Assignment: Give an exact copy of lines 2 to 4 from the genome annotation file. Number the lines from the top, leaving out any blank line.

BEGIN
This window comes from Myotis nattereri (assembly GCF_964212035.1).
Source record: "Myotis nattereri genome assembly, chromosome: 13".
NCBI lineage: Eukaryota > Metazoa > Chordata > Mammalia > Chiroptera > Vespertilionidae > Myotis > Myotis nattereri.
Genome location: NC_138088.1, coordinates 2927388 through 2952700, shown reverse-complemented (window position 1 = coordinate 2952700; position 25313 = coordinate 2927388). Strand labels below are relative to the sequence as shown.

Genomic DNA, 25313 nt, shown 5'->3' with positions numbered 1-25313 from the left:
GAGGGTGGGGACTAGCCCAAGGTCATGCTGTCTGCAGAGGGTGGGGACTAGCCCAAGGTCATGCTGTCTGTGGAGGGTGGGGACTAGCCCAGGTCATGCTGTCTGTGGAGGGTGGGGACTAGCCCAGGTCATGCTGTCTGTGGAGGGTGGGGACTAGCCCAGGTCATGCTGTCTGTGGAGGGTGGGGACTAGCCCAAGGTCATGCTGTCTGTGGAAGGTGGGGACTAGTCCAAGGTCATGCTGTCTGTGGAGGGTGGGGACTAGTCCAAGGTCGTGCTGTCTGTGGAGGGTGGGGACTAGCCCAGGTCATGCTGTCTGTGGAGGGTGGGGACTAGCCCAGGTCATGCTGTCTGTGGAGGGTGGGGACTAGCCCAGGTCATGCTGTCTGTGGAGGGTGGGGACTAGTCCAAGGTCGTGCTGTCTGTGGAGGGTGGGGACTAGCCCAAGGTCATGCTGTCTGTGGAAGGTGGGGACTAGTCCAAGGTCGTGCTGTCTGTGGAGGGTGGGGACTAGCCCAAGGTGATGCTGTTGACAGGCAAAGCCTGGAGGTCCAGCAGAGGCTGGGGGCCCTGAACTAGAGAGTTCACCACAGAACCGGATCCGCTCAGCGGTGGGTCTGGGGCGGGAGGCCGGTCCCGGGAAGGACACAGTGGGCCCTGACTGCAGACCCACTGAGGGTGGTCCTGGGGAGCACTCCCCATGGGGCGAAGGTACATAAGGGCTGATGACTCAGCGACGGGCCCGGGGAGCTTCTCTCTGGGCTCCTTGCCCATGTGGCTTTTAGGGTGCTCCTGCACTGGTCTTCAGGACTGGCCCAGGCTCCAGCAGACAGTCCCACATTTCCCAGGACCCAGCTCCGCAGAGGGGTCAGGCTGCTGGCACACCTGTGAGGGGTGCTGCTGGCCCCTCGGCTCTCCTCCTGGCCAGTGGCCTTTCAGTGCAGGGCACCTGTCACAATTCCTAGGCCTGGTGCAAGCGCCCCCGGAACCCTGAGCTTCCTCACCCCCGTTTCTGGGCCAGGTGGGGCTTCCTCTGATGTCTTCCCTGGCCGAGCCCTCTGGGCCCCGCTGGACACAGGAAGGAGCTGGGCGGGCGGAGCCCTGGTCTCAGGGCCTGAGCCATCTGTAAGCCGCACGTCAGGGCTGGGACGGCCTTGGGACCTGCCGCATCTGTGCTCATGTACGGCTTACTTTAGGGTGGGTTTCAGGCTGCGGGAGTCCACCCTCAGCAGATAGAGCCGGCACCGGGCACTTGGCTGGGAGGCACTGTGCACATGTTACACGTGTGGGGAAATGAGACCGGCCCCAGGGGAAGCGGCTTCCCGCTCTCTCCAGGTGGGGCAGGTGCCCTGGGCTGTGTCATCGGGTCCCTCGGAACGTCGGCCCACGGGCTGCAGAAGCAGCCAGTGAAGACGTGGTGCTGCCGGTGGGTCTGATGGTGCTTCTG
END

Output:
Source record: "Myotis nattereri genome assembly, chromosome: 13".
NCBI lineage: Eukaryota > Metazoa > Chordata > Mammalia > Chiroptera > Vespertilionidae > Myotis > Myotis nattereri.
Genome location: NC_138088.1, coordinates 2927388 through 2952700, shown reverse-complemented (window position 1 = coordinate 2952700; position 25313 = coordinate 2927388). Strand labels below are relative to the sequence as shown.